Fishing Seasons

Bear with me as I haven’t fully worked my thoughts out about this topic, but it is something that I’ve been thinking about lately and wanted to hear what others have to say about the topic.

Fishing seasons are something that we’ve all encountered in one way or another in the past, present, or both. As far as I understand it, most states and countries have them in one fashion or another (I’m sure someone will know something more than I to prove this statement likely wrong). I know that the times of year in which they are enforced and for which species, also varies.

The prevailing, albeit not solitary, reason for having seasons for fishing, is to protect fish during their annual spawning. The interesting thing is that the fishing season in many places actually overlap with the typical spawning time. For browns and brookies that’s in the fall and for rainbows and cutthroats it’s in the spring. I cannot speak to any other species of fish, though I do feel this equally applies.

Here in Vermont, where I live, the season goes from the second Saturday in April until the last Sunday in October. With a few exceptions, that’s it. Here’s the odd thing to me, autumn spawning can begin as early as August and spring spawning can be delayed until early June. So the fishing season overlaps most years with the spawn.

Other places don’t have seasons (although that doesn’t imply there aren’t other restrictions such as C/R) and people can fish year round. I do not understand fisheries biology well enough to know how fry survive. What I do understand from having visited a few hatcheries over the years is that fish do not rear their progeny like mammals do. This makes hunting seasons more reasonable to me, to give those animals time to care for their young enough before the difficult point of the season comes (by that I mean winter, dry season, or whatever it is in your climate).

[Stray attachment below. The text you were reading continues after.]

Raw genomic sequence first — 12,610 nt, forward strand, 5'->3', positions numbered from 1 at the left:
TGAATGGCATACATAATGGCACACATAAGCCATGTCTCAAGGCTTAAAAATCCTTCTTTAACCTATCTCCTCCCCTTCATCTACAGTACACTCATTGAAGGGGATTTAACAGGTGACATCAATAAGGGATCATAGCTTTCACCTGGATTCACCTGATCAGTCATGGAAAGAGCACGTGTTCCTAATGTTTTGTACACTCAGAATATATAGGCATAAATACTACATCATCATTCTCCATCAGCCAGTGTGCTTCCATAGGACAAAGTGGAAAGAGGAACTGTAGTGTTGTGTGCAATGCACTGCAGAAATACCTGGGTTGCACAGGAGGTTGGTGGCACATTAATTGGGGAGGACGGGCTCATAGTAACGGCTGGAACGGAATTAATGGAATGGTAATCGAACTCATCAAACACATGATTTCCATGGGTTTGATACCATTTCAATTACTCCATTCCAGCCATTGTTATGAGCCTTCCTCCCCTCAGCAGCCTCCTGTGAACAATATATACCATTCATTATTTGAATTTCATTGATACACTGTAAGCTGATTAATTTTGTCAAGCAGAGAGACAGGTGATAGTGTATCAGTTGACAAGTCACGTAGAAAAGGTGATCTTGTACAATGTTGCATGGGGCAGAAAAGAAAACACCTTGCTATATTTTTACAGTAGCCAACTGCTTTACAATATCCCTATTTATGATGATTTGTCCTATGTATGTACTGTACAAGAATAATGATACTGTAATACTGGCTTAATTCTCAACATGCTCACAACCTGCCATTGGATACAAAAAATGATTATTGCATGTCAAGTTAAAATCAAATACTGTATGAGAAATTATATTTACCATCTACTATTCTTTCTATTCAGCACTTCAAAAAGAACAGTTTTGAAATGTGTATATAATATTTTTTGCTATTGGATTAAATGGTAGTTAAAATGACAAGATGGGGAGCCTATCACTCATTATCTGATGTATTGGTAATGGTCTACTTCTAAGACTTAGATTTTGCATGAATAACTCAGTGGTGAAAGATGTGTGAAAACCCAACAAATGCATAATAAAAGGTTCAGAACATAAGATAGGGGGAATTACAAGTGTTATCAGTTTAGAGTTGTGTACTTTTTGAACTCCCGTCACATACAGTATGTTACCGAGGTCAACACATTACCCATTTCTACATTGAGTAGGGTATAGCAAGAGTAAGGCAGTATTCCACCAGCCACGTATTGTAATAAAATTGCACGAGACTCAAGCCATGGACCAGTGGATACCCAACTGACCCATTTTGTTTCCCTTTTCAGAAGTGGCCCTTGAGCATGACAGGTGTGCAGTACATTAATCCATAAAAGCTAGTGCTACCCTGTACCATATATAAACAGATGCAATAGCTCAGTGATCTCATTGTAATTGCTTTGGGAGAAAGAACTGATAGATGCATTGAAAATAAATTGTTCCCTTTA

Albeit being incomplete, this has lead to a few questions:

  • What is the point of fishing seasons if primary spawning occurs while the season is still open?
  • Do we cause harm to fish by angling during the spawn?
  • How do we know if we do or do not?
  • Why the inconsistency of the application of science in this area?
  • Should we take time off from fishing during the year to give fish a break or do few enough people fish as sport to not cause that big of an impact?

My normal faith in the incompetence of committees, government committees in particular, to write rules that make sense, would lead me to say that’s the reason for the inconsistency. However, in this case it’s probably not so much due to incompetence. As primarily due to political pressure, or pandering, take your pick, to match the fishing season as closely as possible to the dates when Daylight Saving Time is in effect. People don’t want to be told they’re not permitted to fish while the sun is still above the horizon. A bit of a compromise.


Generally speaking, where I live there are limited or no fishing season restrictions. If the water is accessible you generally can fish it. There are exceptions for certain fish species or for certain sensitive fish habitat streams.